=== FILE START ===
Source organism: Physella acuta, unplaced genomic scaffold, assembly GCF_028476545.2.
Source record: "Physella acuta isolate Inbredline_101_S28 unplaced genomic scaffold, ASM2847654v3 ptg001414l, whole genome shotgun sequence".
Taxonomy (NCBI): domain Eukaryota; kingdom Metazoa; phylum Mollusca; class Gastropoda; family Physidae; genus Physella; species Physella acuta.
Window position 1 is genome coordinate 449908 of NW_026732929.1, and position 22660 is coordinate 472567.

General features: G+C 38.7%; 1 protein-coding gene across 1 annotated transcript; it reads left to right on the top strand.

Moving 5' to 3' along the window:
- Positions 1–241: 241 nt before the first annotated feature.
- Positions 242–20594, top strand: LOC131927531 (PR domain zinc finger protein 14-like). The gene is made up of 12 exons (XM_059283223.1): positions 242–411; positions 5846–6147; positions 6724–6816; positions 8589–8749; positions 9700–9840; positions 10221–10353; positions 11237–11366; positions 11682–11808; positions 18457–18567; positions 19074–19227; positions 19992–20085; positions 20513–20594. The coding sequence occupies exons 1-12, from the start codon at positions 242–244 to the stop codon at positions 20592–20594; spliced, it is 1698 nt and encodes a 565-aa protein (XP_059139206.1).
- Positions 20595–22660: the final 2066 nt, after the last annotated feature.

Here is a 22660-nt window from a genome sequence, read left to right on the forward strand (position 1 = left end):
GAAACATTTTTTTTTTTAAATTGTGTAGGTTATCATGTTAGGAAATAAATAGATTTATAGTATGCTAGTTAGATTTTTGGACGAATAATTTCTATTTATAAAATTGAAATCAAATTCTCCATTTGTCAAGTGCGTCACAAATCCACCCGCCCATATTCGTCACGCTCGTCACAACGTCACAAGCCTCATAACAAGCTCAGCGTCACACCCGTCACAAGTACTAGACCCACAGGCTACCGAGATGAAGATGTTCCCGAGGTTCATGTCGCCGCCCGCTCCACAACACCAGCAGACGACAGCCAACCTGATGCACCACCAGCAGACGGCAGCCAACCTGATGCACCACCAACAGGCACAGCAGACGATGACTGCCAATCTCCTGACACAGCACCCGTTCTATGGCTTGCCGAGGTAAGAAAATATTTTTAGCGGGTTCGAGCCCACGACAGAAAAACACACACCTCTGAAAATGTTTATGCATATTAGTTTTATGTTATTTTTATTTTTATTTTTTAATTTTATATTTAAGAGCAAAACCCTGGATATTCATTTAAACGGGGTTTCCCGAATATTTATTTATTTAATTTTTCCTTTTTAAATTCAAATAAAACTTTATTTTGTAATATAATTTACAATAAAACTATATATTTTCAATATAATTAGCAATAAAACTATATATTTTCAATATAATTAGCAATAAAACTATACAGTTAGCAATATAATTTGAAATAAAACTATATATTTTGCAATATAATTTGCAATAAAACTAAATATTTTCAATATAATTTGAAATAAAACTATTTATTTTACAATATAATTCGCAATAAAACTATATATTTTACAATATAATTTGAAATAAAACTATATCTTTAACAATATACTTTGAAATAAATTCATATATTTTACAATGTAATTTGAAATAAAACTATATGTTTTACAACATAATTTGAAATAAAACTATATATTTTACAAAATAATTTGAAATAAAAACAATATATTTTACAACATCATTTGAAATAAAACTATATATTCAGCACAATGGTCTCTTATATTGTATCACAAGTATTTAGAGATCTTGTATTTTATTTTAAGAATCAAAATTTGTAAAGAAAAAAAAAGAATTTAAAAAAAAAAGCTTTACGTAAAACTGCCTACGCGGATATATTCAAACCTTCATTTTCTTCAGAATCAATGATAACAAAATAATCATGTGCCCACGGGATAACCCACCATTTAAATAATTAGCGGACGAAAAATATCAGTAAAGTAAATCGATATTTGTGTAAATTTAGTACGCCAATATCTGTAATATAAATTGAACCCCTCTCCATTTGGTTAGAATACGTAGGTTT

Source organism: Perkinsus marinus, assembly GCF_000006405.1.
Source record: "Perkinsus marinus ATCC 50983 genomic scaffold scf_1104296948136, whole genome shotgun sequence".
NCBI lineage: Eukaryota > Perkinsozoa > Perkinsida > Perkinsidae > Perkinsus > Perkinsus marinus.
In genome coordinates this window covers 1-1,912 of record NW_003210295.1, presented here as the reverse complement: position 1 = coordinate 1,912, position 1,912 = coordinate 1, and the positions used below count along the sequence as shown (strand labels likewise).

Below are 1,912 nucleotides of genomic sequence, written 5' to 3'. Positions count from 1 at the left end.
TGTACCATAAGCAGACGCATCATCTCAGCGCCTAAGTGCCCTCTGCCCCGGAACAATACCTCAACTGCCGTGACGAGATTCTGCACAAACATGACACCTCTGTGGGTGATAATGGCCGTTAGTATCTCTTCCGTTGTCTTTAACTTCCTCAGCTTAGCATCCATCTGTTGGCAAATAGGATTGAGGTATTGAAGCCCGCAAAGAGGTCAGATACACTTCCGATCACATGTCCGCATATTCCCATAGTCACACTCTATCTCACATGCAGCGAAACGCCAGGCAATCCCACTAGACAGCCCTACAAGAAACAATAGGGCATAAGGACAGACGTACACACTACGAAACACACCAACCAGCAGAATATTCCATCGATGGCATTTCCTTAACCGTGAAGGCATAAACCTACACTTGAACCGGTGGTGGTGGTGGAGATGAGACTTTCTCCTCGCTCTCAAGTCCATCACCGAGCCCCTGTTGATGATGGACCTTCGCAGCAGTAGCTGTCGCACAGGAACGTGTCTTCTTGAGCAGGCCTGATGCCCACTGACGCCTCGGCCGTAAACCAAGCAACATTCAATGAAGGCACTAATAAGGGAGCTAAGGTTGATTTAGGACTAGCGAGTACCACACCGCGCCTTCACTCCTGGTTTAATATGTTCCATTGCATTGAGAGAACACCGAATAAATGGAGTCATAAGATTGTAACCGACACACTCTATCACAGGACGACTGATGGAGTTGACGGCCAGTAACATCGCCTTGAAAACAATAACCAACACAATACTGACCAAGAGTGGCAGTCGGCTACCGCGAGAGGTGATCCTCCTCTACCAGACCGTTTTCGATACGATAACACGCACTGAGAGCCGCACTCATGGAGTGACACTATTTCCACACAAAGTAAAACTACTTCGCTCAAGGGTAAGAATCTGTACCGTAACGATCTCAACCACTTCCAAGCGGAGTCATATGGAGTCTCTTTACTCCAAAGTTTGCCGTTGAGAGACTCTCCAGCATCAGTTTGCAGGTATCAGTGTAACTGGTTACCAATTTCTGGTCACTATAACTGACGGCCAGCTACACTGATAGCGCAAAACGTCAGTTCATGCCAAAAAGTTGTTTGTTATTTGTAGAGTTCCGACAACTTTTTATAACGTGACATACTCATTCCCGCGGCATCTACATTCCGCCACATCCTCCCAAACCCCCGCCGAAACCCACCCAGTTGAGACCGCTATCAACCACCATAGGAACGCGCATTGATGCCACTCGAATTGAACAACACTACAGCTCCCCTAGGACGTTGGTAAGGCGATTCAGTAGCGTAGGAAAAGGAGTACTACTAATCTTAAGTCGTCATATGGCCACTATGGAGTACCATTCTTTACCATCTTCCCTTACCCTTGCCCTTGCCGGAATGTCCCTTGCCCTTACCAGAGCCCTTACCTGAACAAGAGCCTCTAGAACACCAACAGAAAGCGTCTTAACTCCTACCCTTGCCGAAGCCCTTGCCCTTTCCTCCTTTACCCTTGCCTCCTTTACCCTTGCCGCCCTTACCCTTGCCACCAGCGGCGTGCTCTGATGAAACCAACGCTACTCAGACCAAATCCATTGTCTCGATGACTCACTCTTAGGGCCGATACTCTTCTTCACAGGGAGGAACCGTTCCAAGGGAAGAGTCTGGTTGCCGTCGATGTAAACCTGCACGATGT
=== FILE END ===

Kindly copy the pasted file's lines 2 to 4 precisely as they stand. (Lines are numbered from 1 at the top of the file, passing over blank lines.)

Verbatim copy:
Source record: "Physella acuta isolate Inbredline_101_S28 unplaced genomic scaffold, ASM2847654v3 ptg001414l, whole genome shotgun sequence".
Taxonomy (NCBI): domain Eukaryota; kingdom Metazoa; phylum Mollusca; class Gastropoda; family Physidae; genus Physella; species Physella acuta.
Window position 1 is genome coordinate 449908 of NW_026732929.1, and position 22660 is coordinate 472567.